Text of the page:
Ozone good or bad? Ozone air pollution, Pakistan

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Ozone is a type of oxygen. Normal oxygen that we inhale is made up of two atoms of oxygen (O2) whilst ozone is made up of three atoms (O3). Ozone is very important for human survival on earth but can also be harmful to human body. Ozone is one of the pollutants in the air and cause various health issues. In this article, we will discuss about the good and bad effects of ozone on humans in Pakistan and across the globe.

What is ozone?

Ozone is present in our atmosphere in a very tiny fraction. The space containing air around the globe is classified into various layers/zones. The troposphere zone is first layer and is about 10 km around the globe. Stratosphere is outer zone, between 10-30 km around the globe. Majority of the ozone (>90%) is present in stratosphere.

Ozone has slight pungent irritating effects when inhaled. It has very light blue color, hence the sky is light blue in color. The ultraviolet radiation (UV light) converts oxygen into ozone, and it blocks transmission of UV light to troposphere albeit not 100%.

How ozone produced in tropospheric zones?

The ozone which we inhale is produced almost entirely due to human made processes and events. The major source is burning of fossil fuel in motor vehicles, industries and power stations which lead to production of various nitrogen oxide compounds along with volatile organic compounds (VOCs) or hydrocarbon. These chemicals react with each other in strong sunlight and produce ozone in the air. This ozone is transferred across the area by wind gust and can be detected way far from its original site of production.

The ozone production is much high during warmer months than cold months when smog is more predominant issue.

Beneficial effects of ozone:

The ozone in outer atmosphere blocks most of harmful UV light which is associated with increased risk of skin cancers including melanoma which is very aggressive skin cancer. It also increases the risk of getting sunburn. The areas around the globe which has less ozone in their outer atmosphere (e.g., Australia) or have “holes” in the ozone layer have higher risk of developing various skin cancers.

Bad effects of ozone on health:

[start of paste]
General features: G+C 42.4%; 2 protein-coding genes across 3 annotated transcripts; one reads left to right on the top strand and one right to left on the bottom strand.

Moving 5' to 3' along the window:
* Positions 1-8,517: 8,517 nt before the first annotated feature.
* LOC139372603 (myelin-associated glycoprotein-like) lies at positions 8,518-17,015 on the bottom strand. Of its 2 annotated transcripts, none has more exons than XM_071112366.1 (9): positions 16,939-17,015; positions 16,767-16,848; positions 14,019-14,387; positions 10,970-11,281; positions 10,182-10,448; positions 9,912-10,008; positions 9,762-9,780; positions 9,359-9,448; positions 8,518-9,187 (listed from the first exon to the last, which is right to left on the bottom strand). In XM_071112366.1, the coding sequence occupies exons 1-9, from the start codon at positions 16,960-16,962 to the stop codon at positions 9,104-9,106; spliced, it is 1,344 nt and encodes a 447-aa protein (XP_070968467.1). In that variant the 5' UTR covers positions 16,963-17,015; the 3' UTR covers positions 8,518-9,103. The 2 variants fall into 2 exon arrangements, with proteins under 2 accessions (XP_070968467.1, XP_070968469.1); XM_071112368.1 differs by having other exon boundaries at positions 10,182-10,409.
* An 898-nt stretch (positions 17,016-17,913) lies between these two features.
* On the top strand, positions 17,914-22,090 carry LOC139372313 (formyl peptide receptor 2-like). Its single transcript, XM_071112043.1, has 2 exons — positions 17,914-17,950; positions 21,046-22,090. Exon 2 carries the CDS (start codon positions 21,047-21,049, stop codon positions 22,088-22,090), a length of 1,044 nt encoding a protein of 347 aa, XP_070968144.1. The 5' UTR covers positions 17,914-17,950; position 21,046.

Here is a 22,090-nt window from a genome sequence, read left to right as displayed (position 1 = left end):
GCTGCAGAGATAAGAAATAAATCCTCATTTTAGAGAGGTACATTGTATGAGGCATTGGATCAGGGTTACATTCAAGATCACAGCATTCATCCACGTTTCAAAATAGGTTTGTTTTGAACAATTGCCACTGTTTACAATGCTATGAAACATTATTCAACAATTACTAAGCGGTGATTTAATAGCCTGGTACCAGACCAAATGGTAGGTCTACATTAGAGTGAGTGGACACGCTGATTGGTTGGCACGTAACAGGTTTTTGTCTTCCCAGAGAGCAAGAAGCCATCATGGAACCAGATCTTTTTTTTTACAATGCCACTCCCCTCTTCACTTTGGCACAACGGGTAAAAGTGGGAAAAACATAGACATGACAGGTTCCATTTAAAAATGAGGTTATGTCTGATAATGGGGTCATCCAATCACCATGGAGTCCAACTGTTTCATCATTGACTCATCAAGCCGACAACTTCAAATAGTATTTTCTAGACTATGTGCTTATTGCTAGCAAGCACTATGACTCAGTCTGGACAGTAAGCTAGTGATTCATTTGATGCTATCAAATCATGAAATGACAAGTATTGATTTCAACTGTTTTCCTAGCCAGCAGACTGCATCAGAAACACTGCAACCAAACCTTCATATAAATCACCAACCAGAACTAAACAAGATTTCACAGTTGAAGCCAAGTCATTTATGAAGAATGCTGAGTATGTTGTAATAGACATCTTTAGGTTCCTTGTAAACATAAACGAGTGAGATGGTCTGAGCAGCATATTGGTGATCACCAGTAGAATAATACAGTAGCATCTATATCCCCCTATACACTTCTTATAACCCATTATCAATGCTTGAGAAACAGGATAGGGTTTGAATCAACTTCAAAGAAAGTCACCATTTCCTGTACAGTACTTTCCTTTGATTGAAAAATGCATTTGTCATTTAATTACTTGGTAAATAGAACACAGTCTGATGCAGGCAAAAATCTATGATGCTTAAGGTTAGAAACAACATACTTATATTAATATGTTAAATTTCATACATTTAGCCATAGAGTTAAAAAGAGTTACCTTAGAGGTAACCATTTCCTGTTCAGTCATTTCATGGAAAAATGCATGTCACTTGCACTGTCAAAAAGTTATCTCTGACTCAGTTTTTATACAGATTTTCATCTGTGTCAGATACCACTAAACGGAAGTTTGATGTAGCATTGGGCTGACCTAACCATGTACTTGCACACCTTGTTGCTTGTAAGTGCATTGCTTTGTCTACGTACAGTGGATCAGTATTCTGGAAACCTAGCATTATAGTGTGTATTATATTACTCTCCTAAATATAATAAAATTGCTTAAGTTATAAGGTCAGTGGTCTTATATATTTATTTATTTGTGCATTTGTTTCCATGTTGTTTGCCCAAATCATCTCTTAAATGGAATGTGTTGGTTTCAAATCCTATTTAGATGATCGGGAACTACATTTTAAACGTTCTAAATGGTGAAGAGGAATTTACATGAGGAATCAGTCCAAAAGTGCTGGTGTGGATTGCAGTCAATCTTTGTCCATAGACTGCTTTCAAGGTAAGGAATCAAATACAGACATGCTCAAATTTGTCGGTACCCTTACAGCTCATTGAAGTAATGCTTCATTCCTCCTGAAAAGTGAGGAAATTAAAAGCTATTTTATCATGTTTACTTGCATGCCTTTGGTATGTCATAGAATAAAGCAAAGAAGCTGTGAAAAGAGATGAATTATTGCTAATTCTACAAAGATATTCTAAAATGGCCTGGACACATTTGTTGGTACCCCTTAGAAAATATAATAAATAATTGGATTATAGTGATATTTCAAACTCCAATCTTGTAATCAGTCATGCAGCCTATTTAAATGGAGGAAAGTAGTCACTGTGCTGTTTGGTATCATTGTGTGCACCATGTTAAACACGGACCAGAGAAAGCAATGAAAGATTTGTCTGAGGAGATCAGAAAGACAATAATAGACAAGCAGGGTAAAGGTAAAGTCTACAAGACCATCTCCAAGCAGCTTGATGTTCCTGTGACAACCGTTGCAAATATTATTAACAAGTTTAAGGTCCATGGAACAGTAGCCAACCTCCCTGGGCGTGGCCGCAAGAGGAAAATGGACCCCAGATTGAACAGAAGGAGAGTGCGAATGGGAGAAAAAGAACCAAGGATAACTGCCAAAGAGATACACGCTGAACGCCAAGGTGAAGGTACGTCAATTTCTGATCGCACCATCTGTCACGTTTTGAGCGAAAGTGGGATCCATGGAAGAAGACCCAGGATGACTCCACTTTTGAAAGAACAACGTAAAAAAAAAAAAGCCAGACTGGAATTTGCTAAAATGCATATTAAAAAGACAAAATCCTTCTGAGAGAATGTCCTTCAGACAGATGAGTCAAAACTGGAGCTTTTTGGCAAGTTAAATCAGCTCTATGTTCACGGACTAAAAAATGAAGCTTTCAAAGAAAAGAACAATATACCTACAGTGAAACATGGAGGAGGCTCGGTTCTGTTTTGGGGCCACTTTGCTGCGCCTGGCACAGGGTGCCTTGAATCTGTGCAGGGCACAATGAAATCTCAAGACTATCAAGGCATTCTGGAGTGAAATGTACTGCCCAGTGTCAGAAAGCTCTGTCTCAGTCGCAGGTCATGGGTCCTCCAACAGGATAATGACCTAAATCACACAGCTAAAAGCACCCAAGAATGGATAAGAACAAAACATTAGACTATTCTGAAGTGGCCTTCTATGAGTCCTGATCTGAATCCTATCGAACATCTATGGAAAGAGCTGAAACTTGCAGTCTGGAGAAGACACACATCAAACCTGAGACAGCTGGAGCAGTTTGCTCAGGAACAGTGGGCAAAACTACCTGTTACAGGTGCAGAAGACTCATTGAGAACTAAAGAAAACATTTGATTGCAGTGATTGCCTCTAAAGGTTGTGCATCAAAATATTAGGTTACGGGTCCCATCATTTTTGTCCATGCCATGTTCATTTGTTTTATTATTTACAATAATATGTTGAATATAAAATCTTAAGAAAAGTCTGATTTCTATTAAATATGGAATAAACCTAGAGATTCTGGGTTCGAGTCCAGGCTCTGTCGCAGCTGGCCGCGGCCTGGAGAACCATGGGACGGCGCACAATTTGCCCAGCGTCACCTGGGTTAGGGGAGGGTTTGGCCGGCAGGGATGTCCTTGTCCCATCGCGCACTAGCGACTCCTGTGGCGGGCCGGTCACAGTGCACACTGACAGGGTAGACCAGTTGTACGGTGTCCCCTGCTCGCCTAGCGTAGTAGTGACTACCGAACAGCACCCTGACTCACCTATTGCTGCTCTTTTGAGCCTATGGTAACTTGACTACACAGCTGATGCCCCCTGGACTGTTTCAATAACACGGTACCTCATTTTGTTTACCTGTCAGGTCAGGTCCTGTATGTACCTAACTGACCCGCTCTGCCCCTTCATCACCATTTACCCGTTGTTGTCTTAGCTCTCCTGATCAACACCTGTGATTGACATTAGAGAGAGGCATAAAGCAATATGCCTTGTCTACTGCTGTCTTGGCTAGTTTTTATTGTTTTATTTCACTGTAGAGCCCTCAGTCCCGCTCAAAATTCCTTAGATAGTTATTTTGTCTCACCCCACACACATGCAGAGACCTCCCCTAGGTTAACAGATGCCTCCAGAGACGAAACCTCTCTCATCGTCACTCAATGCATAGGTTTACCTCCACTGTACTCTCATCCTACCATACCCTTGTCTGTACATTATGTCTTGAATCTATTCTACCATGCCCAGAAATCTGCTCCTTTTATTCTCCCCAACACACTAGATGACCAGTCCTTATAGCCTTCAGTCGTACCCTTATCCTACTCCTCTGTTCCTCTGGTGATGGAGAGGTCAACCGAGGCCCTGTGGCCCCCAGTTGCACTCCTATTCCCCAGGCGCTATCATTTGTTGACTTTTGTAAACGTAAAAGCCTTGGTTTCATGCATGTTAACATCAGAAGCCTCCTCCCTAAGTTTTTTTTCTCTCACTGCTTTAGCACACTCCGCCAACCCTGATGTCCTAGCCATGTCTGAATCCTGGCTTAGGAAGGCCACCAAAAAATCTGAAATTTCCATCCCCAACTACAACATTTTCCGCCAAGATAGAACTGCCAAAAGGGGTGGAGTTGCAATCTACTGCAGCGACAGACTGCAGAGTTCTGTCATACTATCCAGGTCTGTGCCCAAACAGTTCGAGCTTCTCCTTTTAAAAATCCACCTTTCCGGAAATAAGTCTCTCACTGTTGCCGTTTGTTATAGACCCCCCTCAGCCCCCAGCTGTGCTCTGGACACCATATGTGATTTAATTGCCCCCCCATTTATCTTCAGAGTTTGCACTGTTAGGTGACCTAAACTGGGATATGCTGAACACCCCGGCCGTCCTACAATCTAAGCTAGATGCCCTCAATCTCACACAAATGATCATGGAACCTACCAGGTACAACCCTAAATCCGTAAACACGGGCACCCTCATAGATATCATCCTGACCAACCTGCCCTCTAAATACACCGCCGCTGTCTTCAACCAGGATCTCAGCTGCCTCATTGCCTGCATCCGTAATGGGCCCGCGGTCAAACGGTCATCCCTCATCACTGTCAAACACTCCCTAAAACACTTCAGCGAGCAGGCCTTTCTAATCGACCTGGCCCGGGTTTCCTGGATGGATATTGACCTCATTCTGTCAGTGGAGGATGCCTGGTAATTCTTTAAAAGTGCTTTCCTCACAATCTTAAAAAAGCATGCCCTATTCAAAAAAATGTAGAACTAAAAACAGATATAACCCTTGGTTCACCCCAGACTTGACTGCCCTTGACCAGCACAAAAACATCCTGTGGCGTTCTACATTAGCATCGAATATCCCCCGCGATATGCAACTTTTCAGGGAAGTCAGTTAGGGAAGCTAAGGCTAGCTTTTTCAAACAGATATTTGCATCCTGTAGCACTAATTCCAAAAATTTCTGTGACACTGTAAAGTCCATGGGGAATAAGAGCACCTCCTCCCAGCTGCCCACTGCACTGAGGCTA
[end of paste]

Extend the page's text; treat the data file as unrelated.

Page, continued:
Ozone can cause various issues on human.

1. Eye problems

Very high levels of ozone in the air can cause strong irritation in the eyes, making them red and weepy. It can increase the risk of infection in the eye.

2. Effects on nose and throat

Ozone is very irritating to nose and throat lining, causing nose/throat discomfort, itching, sneezing, nasal discharge, cough, or effects on the voice.

3. Effects on the lungs:

Ozone is quite toxic to the lung lining. It causes strong inflammation due to oxidative stress, releases further inflammatory mediators form the cells which lead to cell damage, contraction of muscles around the airways making them narrow and increase mucus production. This results in cough, sputum production, breathlessness, and chest discomfort.

These effects can be quite marked in patients who have chronic lung and heart diseases like asthma, COPD, emphysema, and ischemic heart disease. This is further exacerbated by other pollutants including fine particulate matter.

4. Vulnerable papulation:

The most vulnerable papulationsare young and elderly individuals. The lungs are still developing in younger people, and these may not develop fully due to effects of pollutants in individual living in high ozone areas.The elderly have less lung revere and feel the effects of zone the most. The individuals working in open airs (labourers and farmers) are also at increased risk due to total exposure due to their nature of outdoor work. High ozone contents in the air can affect the development of baby in mothers’ womb too.

What should be done to tackle ozone issue?

Ozone is one of the pollutants, produced from burning of fossil fuels. Not that only it causes pollution, it also leads to climate change, increases in global temperature and extremes of weather events. Controlling ozone pollution requires concrete measures from all countries and people. Fossil fuel use should be minimised whilst developing clean energy solutions. We need to regulate our motor vehicle industry and its maintenance and industrial pollution needs to be stopped.

People at risk like asthmatic should avoid outdoor activities at time of high ozone levels, usually around the middle of the day. If they suffer from it, they should consult their doctors to optimize their medical therapy.


Australian Polyclinic,
CCA Phase 5 DHA, Lahore
0311 057 3333

Dr G Sarwar Chaudhry
MBBS (King Edward Medical College)
Fellow Royal Australasian College of Physicians (FRACP Australia)
Fellow American College of Chest Physicians (FCCP)
Conjoint Lecturer, University of Newcastle, NSW, Australia

Consultant Pulmonologist and Sleep Physician
Consultant General Physician

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